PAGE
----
Our plan looks different to a perfect cookie cutter successful life. It will probably look more like the biscuits mum made, rolled by hand and smooshed down with a fork so that they’re delicious and squishy in the middle and cracked and crunchy on the outside. Working part time means that we won’t be rich, we won’t have a big house that we own by age 30, we won’t reach the pinnacle of our career potential and we will always have to think before we buy something to ensure it aligns with our priorities. However, I feel that’s not too much to give up considering what we gain. In light of this, I wanted to explore what success means, the words we associate with success, and the alternatives that Alex and I want to pursue in our quest to squeeze as much as possible out of our lives together.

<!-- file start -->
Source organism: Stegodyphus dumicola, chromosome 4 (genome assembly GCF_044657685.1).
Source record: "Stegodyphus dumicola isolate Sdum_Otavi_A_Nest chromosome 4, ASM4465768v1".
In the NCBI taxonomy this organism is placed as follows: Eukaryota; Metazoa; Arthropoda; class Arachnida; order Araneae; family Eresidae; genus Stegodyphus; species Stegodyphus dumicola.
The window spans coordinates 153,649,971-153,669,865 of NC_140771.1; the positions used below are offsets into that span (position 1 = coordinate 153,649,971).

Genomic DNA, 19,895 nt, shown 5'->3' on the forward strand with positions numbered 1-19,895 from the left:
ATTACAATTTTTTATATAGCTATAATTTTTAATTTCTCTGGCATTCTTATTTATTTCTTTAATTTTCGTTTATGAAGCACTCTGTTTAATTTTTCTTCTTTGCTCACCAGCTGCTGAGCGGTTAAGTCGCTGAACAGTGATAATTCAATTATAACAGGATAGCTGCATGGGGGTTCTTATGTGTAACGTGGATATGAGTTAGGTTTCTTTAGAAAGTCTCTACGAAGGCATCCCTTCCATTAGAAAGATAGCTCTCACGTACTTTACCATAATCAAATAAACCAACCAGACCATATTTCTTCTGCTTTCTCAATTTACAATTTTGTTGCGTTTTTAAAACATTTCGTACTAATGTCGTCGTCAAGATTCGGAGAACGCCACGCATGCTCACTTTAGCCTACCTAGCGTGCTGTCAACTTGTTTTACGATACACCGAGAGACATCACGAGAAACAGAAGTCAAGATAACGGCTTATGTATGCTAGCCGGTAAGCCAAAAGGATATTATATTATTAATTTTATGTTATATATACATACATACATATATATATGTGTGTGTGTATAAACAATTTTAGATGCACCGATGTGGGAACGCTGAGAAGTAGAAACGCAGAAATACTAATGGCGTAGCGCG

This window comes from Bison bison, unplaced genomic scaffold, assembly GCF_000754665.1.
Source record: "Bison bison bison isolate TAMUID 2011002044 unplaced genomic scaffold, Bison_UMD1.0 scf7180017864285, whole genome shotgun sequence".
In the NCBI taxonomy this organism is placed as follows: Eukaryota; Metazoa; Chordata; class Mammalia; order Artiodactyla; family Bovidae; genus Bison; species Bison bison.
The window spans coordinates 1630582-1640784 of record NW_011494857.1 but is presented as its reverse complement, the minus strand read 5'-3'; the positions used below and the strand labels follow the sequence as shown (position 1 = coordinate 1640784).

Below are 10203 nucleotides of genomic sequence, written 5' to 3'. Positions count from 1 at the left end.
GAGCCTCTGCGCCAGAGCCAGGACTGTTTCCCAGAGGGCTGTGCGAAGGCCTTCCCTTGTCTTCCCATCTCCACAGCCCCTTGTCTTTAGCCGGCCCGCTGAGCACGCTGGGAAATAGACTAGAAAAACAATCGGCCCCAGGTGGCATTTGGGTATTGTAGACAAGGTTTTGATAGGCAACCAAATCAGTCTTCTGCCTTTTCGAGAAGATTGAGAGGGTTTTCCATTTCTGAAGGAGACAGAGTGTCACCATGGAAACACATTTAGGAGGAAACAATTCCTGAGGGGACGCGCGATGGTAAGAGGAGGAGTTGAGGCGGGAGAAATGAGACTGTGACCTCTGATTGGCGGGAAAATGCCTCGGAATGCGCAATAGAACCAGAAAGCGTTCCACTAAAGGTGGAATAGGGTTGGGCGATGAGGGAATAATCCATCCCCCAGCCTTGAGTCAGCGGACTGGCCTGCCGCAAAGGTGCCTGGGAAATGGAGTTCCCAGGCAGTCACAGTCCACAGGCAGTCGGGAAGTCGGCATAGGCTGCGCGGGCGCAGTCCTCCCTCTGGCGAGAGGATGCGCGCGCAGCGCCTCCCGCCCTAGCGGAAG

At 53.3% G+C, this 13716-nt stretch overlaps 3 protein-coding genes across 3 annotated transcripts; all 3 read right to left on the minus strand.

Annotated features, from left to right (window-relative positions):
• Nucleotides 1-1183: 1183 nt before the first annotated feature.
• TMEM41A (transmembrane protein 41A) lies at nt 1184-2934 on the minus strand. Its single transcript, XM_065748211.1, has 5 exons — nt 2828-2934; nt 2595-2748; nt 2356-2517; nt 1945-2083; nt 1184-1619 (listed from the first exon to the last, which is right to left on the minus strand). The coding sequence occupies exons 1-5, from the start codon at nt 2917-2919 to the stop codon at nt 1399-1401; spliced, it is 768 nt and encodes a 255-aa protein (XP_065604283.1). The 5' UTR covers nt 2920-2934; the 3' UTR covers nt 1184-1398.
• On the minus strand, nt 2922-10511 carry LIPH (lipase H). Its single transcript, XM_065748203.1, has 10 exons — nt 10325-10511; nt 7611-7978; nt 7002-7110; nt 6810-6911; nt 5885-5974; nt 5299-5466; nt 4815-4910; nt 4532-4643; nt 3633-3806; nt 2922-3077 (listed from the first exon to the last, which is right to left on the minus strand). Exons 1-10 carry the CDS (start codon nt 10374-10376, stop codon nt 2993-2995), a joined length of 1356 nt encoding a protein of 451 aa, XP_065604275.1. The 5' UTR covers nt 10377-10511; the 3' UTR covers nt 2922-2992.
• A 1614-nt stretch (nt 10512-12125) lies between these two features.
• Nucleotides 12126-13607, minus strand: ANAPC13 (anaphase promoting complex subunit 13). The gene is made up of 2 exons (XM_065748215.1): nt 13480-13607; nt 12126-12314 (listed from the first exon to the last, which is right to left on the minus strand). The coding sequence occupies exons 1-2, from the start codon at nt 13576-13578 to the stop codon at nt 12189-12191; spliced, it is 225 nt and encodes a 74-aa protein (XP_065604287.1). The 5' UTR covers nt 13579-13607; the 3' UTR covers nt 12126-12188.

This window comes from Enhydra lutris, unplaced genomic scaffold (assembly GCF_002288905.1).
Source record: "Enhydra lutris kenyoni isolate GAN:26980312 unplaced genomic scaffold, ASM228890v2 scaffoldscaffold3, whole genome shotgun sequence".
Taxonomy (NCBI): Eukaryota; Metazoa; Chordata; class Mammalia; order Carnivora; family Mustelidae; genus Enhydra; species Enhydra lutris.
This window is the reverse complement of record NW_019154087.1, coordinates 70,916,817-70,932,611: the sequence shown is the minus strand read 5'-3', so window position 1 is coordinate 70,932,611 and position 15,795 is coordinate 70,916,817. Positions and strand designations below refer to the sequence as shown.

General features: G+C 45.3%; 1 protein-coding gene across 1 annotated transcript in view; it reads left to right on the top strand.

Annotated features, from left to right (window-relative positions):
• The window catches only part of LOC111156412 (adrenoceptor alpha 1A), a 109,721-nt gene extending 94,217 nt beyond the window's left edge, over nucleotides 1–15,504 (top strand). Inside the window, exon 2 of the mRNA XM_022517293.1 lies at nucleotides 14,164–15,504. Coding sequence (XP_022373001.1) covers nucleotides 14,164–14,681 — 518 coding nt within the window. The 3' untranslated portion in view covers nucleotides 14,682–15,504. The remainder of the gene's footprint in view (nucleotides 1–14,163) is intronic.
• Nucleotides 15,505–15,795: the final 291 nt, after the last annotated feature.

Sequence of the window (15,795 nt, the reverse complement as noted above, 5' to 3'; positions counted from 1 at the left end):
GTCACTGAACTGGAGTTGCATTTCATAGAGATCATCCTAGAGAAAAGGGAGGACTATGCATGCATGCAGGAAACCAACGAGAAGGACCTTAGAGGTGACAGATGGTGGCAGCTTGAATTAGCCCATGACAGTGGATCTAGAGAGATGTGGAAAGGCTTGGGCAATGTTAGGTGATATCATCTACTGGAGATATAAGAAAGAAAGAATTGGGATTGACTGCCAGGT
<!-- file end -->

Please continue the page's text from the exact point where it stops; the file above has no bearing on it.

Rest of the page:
Success (noun): The accomplishment of an aim or purpose

I think it is reasonable to say that everyone wants to be successful. As much as success can be defined on an individual level (technically it could be any aim or purpose) the word holds a particular meaning in society. We can see this by how the definition of success varies between cultures. Where the West tends to define success in terms of wealth and power, the East values the achievement of harmony and enlightenment.

The widely understood definition of success focusses on on how your achievements are valuable to others. While not a completely negative view, this means that using the word success to define our goals in life without further analysis can be problematic. It is why we see many people who are ‘successful’ completely overhaul their lives. We hear stories of people who leave successful careers to pursue their creative passion, or leave a life of high society to live the simple life in the country. The moral of these stories is usually that success does not equal happiness.

Happy (adjective): Feeling or showing pleasure or contentment